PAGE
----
Vimalakirti, the sick person, Vimalakirti. These disciples, so-called shravaka, cannot communicate well with Vimalakirti. So the Buddha made to send Manjushri with the symbol of wisdom. So... Was Manjushri a embodied human being? In this story, yes. I'm not sure he was really existing. Anyway, so once Vimalakirti said, I don't want to, but somehow he couldn't say no, so he visited Vimalakirti. and not only Manjushri, but all of those disciples and other people who wanted to go with Manjushri.

[09:21]

Because if Manjushri visited Vimalakirti, they must have a big or important or interesting dialogues about Dharma. So Manjushri visited Vimalakirti with thousands of people. But with his magical power, because he was a millionaire, he lived in a mansion. With his magical power, he made a tiny room, about six feet square. And that six feet square is called Joe is a unit of legs, that is about six feet. And home is square. And so this is the size of the room of Rev.

[10:26]

Kiyotani. And he, you know, left only one bed, which he was lying down. And this was Hojo became the name of the abode than temples. So, at Sanshin-ji, people called me Hojo. That name came from this sutra. That means very small room. Anyway, so the room is empty beside one bed. And Manjushri and Gemara Kiriti started to talk. they began to discuss about sickness. So, this is a conversation about sickness of bodhisattva.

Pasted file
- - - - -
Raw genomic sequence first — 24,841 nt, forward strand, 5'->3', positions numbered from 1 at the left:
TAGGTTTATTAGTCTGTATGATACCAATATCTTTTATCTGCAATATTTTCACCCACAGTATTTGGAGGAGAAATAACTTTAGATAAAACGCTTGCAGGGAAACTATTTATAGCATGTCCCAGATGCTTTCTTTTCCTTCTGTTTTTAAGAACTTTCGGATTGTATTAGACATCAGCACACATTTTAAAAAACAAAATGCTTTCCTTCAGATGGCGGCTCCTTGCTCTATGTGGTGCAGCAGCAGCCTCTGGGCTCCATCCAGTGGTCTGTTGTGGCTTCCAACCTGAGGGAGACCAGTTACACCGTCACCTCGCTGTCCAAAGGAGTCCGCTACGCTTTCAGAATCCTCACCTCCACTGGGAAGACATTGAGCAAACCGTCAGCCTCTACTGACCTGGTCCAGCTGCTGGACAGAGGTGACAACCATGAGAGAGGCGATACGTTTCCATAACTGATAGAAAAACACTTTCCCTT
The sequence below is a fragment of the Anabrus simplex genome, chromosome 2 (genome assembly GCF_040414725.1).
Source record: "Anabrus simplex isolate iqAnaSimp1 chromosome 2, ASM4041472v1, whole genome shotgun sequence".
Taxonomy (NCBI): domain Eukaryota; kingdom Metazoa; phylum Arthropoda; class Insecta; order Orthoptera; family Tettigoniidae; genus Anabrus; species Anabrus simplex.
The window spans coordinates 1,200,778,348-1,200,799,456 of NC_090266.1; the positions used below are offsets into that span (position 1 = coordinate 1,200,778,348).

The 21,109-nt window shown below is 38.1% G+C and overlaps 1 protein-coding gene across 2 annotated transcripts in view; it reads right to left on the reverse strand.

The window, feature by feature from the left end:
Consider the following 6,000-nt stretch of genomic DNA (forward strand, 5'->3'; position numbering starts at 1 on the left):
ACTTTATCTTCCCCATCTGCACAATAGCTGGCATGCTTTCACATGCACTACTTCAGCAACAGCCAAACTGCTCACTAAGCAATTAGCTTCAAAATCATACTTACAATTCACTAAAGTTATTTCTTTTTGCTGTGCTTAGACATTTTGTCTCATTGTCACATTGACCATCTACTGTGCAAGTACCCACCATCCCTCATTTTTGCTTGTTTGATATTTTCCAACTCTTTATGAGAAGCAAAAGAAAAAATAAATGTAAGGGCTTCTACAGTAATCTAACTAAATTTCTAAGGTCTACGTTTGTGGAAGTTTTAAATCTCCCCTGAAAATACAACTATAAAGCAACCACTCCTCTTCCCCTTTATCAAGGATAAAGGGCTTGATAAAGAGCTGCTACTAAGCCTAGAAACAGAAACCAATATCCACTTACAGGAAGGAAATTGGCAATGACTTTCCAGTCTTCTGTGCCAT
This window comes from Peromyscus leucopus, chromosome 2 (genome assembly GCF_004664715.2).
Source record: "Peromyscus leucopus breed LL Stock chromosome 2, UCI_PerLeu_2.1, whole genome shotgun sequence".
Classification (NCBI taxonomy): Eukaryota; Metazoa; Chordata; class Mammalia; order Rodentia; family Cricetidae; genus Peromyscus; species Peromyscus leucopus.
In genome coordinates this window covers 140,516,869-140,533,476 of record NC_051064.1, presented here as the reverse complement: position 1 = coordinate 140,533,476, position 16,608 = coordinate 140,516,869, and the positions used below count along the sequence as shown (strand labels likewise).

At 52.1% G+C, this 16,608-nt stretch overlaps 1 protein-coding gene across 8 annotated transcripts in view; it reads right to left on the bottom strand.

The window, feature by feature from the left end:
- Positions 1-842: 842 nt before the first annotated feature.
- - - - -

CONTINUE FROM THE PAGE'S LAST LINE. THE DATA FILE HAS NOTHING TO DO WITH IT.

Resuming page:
[11:26]

Human activity basically said, I am sick because all living beings are sick. So, all bodhisattvas are sick because all living beings are sick. then all living beings become healthy, all bodhisattva become also healthy. This is a part of that conversation. Manjushree asked Devanakirti, if you want to read this text, this is a translation by Robert Thurman. under page 45. Manjushree asked, Noble sir, how should a sick bodhisattva control his own mind?

[12:28]

Like this translation, control. I don't believe this translation from Tibet. and I don't believe it's irrelevant. For me, this is not a control but an insight into how the sick boy thought about, should see, observe, his own mind when he was sick. Then, the immorality, the pride. Manjushri, a sick bodhisattva, should control or contemplate or see his own mind with the following consideration. Sickness arises from total involvement in the process of misunderstanding

[13:34]

sickness that causes our life, may be suffering or sansara, that kind of sickness. This tenfu is caused by misunderstanding from beginningless time. It arises from That result from unreal mental constructions, that is, illusory thinking. And hence, ultimately, nothing is perceived, which can be said to be seen. So this human sickness came from illusion. And this illusion is about illusion of a self. So illusion or lack of wisdom of impermanence and no-self or anatma.

[14:49]

That is the point. And hence, ultimately, nothing is perceived which can be said to be seen. The body is the issue of the four main elements. Four main elements are chi, sen, and fu. water, fire, and wind.

[15:52]